by Wiley Sloan
Born from a love of music, the Mountain High Dulcimer Club seeks “to promote interest in learning, playing, and performing traditional and contemporary music written and arranged for the Appalachian Mountain Dulcimer”.
If you want to learn about a dulcimer all you need to do is talk to Les Scott or Paul Andry, two key members of the Dulcimer Club. Les has been playing dulcimer since 1971 and Paul admits to playing since 1980 when he discovered the instrument while on vacation.
From these two energetic musicians I learned that the dulcimer originated in America in the early 1800’s. It first appeared in regions dominated by folks of Irish or Scottish heritage, which is odd since the instrument is not found in either of those countries. Jean Ritchie, a talented American folk singer and songwriter grew up with a father who played the dulcimer. She is aware that there are similar instruments found throughout Europe and she speculates that European immigrants were instrumental in creating the Appalachian dulcimer. No one knows for sure.
If I told you that the mountain dulcimer is a fretted string instrument of the zither family typically found with three or four strings, would you know what I was talking about? I didn’t until I did a little research and discovered that a “zither” means that the strings are mounted on a body (think autoharp or piano). Without getting too technical I will tell you that a fret is the raised portion on the neck of a stringed instrument (think guitar, banjo or dulcimer).
Originally dulcimer players would hold the strings down with a stick or dowel and pluck the strings with a pick. For old timers their picks may have been goose quills, collar stays or even a piece of a plastic-coated milk carton.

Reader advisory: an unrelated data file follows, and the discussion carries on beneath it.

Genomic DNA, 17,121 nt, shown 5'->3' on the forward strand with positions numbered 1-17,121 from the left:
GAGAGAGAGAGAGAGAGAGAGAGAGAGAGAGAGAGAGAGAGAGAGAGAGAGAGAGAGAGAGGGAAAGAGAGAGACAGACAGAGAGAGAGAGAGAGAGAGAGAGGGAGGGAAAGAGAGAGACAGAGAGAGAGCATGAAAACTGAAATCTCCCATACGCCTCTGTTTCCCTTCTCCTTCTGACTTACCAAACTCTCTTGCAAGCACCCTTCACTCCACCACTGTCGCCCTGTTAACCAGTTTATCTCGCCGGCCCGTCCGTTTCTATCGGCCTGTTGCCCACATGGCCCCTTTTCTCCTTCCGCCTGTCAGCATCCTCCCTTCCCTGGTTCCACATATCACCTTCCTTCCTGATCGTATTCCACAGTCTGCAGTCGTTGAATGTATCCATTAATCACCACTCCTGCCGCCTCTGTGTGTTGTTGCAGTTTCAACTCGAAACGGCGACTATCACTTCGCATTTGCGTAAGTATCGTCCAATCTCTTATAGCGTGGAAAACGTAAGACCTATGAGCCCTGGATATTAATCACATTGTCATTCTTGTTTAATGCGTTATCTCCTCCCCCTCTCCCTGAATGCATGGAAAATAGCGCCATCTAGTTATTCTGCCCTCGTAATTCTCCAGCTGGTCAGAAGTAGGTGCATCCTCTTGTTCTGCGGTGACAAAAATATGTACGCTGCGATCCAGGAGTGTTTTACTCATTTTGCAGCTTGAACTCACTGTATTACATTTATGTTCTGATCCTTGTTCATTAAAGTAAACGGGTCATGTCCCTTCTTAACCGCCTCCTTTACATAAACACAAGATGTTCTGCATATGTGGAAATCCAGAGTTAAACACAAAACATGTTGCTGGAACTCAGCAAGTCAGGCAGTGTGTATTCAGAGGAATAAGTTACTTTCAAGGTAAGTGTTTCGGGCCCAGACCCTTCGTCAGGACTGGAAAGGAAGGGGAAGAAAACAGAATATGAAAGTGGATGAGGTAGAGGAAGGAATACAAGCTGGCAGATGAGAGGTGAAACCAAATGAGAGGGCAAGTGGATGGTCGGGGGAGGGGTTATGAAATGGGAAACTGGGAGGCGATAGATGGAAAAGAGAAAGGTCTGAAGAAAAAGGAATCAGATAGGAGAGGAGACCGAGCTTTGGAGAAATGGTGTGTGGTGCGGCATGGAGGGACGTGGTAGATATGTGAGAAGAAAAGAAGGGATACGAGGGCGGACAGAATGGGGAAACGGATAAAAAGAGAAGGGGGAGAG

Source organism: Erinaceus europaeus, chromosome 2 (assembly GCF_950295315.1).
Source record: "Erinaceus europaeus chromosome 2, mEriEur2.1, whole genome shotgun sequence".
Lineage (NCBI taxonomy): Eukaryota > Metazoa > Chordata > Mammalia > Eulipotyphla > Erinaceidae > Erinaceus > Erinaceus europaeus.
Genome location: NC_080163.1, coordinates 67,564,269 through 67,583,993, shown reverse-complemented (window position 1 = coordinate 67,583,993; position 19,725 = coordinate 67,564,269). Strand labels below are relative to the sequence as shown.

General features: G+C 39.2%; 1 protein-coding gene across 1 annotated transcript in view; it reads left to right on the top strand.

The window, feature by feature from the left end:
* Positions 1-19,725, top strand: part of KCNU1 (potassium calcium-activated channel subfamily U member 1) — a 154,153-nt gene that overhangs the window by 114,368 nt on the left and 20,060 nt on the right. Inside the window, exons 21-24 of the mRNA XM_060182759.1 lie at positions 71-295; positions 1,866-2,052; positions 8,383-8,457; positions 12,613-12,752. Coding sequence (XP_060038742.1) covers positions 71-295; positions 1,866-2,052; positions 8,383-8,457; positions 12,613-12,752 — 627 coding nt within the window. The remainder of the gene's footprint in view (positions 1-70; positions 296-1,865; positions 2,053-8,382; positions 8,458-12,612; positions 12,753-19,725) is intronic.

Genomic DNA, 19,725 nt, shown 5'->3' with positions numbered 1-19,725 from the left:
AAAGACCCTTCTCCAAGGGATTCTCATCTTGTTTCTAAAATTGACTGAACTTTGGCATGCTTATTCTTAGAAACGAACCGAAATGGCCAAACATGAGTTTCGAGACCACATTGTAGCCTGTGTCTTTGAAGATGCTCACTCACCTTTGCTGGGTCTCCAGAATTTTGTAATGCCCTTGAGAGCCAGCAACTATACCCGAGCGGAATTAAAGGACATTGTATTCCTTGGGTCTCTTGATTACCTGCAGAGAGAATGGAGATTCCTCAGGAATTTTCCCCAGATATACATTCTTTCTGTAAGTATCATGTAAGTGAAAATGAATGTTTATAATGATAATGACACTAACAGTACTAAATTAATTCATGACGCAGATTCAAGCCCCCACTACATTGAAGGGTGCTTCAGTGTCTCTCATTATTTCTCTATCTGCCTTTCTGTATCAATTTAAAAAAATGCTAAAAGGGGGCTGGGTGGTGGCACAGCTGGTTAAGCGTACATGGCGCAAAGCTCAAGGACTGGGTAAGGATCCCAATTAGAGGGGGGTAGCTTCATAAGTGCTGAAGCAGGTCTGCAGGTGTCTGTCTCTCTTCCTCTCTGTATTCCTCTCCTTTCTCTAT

According to Les and Paul the dulcimer can adapt to many types of music but the most familiar tunes that we relate to the dulcimer are those of Bluegrass and country music. The styles of dulcimers are almost as varied as the music that is played thereon and the people who play them. Although there are many highly trained, talented musicians who play a dulcimer, it is an instrument that is easy for the beginner to conquer. Matter of fact, Paul says that he will guarantee anyone that he can teach them to play two songs on the dulcimer during their first lesson.
Made up of members of all skill levels, from beginners to advanced, the Mountain High Dulcimer Club welcomes everyone to come and try their hand. They meet each Monday at 10:00 a.m. at the Highlands United Methodist Church at 315 Main Street. Beginner lessons are available-either in a group or individually. There are even “loaner” instruments that can be obtained. If you have ever had a hankering to play a dulcimer, you need to give this group a try. Contact Paul at email@example.com or Les at firstname.lastname@example.org.